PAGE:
Alex Rodriguez withdraws lawsuit to overturn suspension

MIAMI BEACH, FL - DECEMBER 05: Professional Baseball Player Alex Rodriguez attends the Aby Rosen & Samantha Boardman Dinner at The Dutch on December 5, 2013 in Miami Beach, Florida. (Photo by Dimitrios Kambouris/Getty Images for Aby Rosen Dinner) Dimitrios Kambouris, Getty Images for Aby Rosen Dinner

NEW YORK -- Alex Rodriguez accepted his season-long suspension from Major League Baseball on Friday, the longest penalty in the sport's history related to performance-enhancing drugs.

The decision came nearly four weeks after arbitrator Fredric Horowitz issued his decision largely upholding the penalty issued to the New York Yankees third baseman last summer by baseball Commissioner Bud Selig.

Rodriguez had repeatedly proclaimed his innocence and sued MLB and the Major League Baseball Players Association in federal court to overturn the penalty.

But 27 days after Horowitz's decision, with the start of spring training a week away, the three-time AL MVP withdrew the lawsuit and a previous action filed last fall claiming MLB and Selig were engaged in a "witch hunt" against him.

MLB issued a statement calling the decision to end the litigation "prudent."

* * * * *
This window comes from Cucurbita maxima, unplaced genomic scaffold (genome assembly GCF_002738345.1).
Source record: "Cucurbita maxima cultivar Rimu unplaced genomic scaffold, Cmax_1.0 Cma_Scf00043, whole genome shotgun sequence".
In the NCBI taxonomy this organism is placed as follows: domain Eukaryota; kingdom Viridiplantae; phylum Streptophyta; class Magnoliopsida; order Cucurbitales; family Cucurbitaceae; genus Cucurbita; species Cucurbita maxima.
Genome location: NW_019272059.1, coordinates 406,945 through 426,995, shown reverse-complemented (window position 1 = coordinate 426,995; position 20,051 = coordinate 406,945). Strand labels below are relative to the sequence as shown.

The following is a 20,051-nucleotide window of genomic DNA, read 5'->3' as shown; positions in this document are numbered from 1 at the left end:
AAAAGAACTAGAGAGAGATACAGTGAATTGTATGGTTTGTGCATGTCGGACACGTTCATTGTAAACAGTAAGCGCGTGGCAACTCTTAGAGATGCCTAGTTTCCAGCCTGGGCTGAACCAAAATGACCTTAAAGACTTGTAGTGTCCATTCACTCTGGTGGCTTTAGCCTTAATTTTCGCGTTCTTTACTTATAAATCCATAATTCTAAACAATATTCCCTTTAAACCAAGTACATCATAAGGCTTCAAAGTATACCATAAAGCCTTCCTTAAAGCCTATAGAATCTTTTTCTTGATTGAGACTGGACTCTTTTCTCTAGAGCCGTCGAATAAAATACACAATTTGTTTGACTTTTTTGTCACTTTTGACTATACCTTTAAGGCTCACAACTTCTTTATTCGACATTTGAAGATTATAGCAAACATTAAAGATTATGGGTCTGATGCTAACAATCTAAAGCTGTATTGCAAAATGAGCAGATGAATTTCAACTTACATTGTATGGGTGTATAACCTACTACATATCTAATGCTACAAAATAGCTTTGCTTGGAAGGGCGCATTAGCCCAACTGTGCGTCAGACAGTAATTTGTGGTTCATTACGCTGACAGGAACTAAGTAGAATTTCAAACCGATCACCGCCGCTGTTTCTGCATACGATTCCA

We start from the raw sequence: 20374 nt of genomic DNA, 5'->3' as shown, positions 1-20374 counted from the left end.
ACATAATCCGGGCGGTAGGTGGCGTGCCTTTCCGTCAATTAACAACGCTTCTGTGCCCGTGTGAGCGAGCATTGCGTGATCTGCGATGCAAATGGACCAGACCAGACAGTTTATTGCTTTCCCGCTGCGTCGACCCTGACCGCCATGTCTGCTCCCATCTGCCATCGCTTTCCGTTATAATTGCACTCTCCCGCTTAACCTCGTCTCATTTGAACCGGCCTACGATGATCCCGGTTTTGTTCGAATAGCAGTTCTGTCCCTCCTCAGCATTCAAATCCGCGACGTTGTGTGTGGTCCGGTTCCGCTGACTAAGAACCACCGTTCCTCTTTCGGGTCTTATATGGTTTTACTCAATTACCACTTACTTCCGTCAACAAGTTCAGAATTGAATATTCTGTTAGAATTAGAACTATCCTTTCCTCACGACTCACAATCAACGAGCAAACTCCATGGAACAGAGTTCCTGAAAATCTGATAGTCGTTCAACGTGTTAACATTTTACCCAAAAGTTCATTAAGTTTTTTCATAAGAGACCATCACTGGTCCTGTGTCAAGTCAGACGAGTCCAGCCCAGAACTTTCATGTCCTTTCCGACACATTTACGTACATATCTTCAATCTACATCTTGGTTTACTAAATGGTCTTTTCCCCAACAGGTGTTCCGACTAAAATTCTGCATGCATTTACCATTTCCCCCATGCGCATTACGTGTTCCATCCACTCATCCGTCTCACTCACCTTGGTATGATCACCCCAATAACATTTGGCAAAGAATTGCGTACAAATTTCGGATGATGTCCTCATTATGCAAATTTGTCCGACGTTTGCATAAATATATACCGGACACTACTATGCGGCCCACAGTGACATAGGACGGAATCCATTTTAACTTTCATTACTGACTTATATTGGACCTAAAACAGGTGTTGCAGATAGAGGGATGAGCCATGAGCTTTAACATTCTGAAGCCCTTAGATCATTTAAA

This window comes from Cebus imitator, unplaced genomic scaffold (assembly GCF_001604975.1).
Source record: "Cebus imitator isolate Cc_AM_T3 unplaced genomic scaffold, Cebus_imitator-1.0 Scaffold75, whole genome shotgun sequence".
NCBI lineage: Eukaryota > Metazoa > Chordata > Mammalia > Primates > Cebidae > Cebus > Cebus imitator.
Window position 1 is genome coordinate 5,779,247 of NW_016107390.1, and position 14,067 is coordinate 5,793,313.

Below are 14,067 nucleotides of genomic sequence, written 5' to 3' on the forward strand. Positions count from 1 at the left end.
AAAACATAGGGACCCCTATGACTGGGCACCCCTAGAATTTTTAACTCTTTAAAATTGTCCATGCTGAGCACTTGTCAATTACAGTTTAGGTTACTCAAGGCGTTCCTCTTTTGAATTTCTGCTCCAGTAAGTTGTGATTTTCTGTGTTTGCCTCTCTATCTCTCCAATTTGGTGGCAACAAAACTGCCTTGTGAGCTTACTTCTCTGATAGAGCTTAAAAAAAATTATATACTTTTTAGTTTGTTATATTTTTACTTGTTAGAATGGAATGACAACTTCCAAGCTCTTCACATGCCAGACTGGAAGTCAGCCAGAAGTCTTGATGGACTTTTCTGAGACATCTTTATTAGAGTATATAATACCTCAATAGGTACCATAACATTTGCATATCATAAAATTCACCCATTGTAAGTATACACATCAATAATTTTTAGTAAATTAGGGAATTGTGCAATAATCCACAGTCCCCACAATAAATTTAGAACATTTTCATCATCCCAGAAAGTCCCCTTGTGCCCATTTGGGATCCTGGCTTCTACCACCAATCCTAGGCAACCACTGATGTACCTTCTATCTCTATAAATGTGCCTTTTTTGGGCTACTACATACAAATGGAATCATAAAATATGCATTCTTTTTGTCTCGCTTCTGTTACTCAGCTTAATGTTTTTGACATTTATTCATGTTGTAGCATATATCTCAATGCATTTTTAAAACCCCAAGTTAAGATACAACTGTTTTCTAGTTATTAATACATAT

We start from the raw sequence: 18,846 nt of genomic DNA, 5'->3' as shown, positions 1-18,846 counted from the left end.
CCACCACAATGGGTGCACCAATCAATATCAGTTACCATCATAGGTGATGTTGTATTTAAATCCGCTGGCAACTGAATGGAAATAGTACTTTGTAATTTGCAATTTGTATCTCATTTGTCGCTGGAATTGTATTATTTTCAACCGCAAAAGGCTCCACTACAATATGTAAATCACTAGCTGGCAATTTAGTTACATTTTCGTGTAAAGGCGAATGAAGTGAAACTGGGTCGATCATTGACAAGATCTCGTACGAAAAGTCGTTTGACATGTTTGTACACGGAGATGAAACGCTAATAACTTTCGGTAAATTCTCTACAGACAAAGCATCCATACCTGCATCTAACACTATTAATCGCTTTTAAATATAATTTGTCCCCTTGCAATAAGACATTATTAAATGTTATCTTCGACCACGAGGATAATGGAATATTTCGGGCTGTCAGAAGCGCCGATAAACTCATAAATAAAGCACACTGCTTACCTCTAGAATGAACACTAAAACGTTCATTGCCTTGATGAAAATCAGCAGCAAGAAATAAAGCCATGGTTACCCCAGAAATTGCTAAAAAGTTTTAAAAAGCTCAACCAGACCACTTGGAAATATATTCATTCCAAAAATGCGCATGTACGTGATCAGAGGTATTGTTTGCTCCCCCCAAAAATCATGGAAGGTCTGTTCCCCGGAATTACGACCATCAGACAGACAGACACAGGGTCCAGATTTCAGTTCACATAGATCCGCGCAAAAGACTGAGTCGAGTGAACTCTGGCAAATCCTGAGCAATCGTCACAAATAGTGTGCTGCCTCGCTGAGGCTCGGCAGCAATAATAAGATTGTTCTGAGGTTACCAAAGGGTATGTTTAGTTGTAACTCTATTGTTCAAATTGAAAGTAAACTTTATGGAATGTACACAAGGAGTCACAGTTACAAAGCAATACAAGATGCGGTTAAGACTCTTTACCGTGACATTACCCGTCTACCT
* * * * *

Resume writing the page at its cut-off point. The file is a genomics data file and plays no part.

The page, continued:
"We believe that Mr. Rodriguez's actions show his desire to return the focus to the play of our great game on the field and to all of the positive attributes and actions of his fellow major league players," the sport said. "We share that desire."

 Anthony Bosch, the founder of the now shuttered Florida anti-aging clinic Biogenesis of America, said in a "60Minutes" interview aired last month that Rodriguez paid him $12,000 per month to provide him with an assortment of banned drugs that included testosterone and human growth hormone.

Rodriguez had angered many of his fellow players by suing his own union in an attempt to avoid a suspension.

"Alex Rodriguez has done the right thing by withdrawing his lawsuit," the union said in a statement. "His decision to move forward is in everyone's best interest."

After issuing a contentious statement on the day of the arbitration decision, Rodriguez folded quietly.

"We stand by the statements issued and have no further comment," Rodriguez spokesman Ron Berkowitz said.

Last month, Rodriguez hinted that he was ready to accept his suspension.

"I think that in the year 2014, the league could have done me a favor because I've played 20 years without a timeout," Rodriguez said in Spanish at a press conference in Mexico City. "I think 2014 will be a year to rest mentally and physically prepare myself for the future and begin a new chapter of my life."



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